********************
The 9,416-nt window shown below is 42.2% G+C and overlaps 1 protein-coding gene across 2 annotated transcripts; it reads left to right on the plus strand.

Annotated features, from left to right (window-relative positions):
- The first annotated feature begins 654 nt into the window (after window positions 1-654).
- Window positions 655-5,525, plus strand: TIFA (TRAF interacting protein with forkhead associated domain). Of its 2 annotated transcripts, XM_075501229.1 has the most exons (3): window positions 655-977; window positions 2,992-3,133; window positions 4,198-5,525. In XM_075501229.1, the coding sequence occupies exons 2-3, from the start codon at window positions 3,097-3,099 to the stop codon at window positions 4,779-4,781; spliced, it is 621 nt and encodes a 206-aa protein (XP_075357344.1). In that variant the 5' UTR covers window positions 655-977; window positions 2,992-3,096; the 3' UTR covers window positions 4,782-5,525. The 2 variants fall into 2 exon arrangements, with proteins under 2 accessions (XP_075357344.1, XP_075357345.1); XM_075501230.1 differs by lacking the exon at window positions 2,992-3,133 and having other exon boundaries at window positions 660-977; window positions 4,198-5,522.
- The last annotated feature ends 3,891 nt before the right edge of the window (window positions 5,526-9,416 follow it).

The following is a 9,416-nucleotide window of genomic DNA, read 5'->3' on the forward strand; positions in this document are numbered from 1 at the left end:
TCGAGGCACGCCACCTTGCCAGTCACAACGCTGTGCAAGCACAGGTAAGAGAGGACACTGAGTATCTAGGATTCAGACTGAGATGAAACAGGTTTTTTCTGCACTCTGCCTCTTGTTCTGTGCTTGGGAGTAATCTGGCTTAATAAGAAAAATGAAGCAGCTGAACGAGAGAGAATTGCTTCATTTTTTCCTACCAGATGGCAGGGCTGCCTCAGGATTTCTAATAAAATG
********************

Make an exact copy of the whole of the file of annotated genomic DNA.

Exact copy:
The 9,416-nt window shown below is 42.2% G+C and overlaps 1 protein-coding gene across 2 annotated transcripts; it reads left to right on the plus strand.

Annotated features, from left to right (window-relative positions):
- The first annotated feature begins 654 nt into the window (after window positions 1-654).
- Window positions 655-5,525, plus strand: TIFA (TRAF interacting protein with forkhead associated domain). Of its 2 annotated transcripts, XM_075501229.1 has the most exons (3): window positions 655-977; window positions 2,992-3,133; window positions 4,198-5,525. In XM_075501229.1, the coding sequence occupies exons 2-3, from the start codon at window positions 3,097-3,099 to the stop codon at window positions 4,779-4,781; spliced, it is 621 nt and encodes a 206-aa protein (XP_075357344.1). In that variant the 5' UTR covers window positions 655-977; window positions 2,992-3,096; the 3' UTR covers window positions 4,782-5,525. The 2 variants fall into 2 exon arrangements, with proteins under 2 accessions (XP_075357344.1, XP_075357345.1); XM_075501230.1 differs by lacking the exon at window positions 2,992-3,133 and having other exon boundaries at window positions 660-977; window positions 4,198-5,522.
- The last annotated feature ends 3,891 nt before the right edge of the window (window positions 5,526-9,416 follow it).

The following is a 9,416-nucleotide window of genomic DNA, read 5'->3' on the forward strand; positions in this document are numbered from 1 at the left end:
TCGAGGCACGCCACCTTGCCAGTCACAACGCTGTGCAAGCACAGGTAAGAGAGGACACTGAGTATCTAGGATTCAGACTGAGATGAAACAGGTTTTTTCTGCACTCTGCCTCTTGTTCTGTGCTTGGGAGTAATCTGGCTTAATAAGAAAAATGAAGCAGCTGAACGAGAGAGAATTGCTTCATTTTTTCCTACCAGATGGCAGGGCTGCCTCAGGATTTCTAATAAAATG